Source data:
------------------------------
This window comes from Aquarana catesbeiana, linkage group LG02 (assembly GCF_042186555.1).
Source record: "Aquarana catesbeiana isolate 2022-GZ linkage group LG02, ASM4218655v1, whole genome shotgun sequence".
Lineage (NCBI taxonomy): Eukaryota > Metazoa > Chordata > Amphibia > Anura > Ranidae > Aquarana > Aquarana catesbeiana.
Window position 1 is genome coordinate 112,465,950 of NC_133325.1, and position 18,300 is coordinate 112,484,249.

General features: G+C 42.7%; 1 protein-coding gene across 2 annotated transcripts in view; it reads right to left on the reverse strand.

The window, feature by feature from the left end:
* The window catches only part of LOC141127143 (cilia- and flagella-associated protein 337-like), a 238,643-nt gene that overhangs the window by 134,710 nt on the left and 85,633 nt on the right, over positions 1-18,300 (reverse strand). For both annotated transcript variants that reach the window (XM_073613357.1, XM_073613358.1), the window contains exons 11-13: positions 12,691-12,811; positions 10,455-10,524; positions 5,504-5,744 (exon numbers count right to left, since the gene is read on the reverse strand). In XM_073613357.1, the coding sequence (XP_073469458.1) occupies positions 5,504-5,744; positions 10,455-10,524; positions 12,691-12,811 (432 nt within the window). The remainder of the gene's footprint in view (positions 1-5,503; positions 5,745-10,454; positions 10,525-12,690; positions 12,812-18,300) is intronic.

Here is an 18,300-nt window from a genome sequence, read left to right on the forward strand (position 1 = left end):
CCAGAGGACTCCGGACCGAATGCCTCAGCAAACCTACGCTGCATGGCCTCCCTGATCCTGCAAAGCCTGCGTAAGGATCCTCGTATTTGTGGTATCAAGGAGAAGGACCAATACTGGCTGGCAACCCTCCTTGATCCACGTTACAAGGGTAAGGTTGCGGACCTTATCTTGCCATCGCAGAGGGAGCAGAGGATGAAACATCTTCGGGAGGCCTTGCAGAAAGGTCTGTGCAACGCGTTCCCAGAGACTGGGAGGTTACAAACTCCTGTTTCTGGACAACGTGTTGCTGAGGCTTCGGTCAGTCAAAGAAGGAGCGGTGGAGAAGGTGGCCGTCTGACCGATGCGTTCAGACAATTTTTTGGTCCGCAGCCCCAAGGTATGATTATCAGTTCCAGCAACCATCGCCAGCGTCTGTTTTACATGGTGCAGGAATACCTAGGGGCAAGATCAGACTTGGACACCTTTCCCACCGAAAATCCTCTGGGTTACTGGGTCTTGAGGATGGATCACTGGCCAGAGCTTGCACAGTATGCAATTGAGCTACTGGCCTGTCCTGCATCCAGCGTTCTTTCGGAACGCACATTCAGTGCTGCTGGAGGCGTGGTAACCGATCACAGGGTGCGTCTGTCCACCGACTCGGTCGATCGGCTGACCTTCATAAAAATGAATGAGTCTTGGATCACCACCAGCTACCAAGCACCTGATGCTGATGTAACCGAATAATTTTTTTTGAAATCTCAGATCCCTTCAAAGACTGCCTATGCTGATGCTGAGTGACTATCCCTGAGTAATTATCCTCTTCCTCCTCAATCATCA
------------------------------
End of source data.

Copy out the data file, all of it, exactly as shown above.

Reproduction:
This window comes from Aquarana catesbeiana, linkage group LG02 (assembly GCF_042186555.1).
Source record: "Aquarana catesbeiana isolate 2022-GZ linkage group LG02, ASM4218655v1, whole genome shotgun sequence".
Lineage (NCBI taxonomy): Eukaryota > Metazoa > Chordata > Amphibia > Anura > Ranidae > Aquarana > Aquarana catesbeiana.
Window position 1 is genome coordinate 112,465,950 of NC_133325.1, and position 18,300 is coordinate 112,484,249.

General features: G+C 42.7%; 1 protein-coding gene across 2 annotated transcripts in view; it reads right to left on the reverse strand.

The window, feature by feature from the left end:
* The window catches only part of LOC141127143 (cilia- and flagella-associated protein 337-like), a 238,643-nt gene that overhangs the window by 134,710 nt on the left and 85,633 nt on the right, over positions 1-18,300 (reverse strand). For both annotated transcript variants that reach the window (XM_073613357.1, XM_073613358.1), the window contains exons 11-13: positions 12,691-12,811; positions 10,455-10,524; positions 5,504-5,744 (exon numbers count right to left, since the gene is read on the reverse strand). In XM_073613357.1, the coding sequence (XP_073469458.1) occupies positions 5,504-5,744; positions 10,455-10,524; positions 12,691-12,811 (432 nt within the window). The remainder of the gene's footprint in view (positions 1-5,503; positions 5,745-10,454; positions 10,525-12,690; positions 12,812-18,300) is intronic.

Here is an 18,300-nt window from a genome sequence, read left to right on the forward strand (position 1 = left end):
CCAGAGGACTCCGGACCGAATGCCTCAGCAAACCTACGCTGCATGGCCTCCCTGATCCTGCAAAGCCTGCGTAAGGATCCTCGTATTTGTGGTATCAAGGAGAAGGACCAATACTGGCTGGCAACCCTCCTTGATCCACGTTACAAGGGTAAGGTTGCGGACCTTATCTTGCCATCGCAGAGGGAGCAGAGGATGAAACATCTTCGGGAGGCCTTGCAGAAAGGTCTGTGCAACGCGTTCCCAGAGACTGGGAGGTTACAAACTCCTGTTTCTGGACAACGTGTTGCTGAGGCTTCGGTCAGTCAAAGAAGGAGCGGTGGAGAAGGTGGCCGTCTGACCGATGCGTTCAGACAATTTTTTGGTCCGCAGCCCCAAGGTATGATTATCAGTTCCAGCAACCATCGCCAGCGTCTGTTTTACATGGTGCAGGAATACCTAGGGGCAAGATCAGACTTGGACACCTTTCCCACCGAAAATCCTCTGGGTTACTGGGTCTTGAGGATGGATCACTGGCCAGAGCTTGCACAGTATGCAATTGAGCTACTGGCCTGTCCTGCATCCAGCGTTCTTTCGGAACGCACATTCAGTGCTGCTGGAGGCGTGGTAACCGATCACAGGGTGCGTCTGTCCACCGACTCGGTCGATCGGCTGACCTTCATAAAAATGAATGAGTCTTGGATCACCACCAGCTACCAAGCACCTGATGCTGATGTAACCGAATAATTTTTTTTGAAATCTCAGATCCCTTCAAAGACTGCCTATGCTGATGCTGAGTGACTATCCCTGAGTAATTATCCTCTTCCTCCTCAATCATCA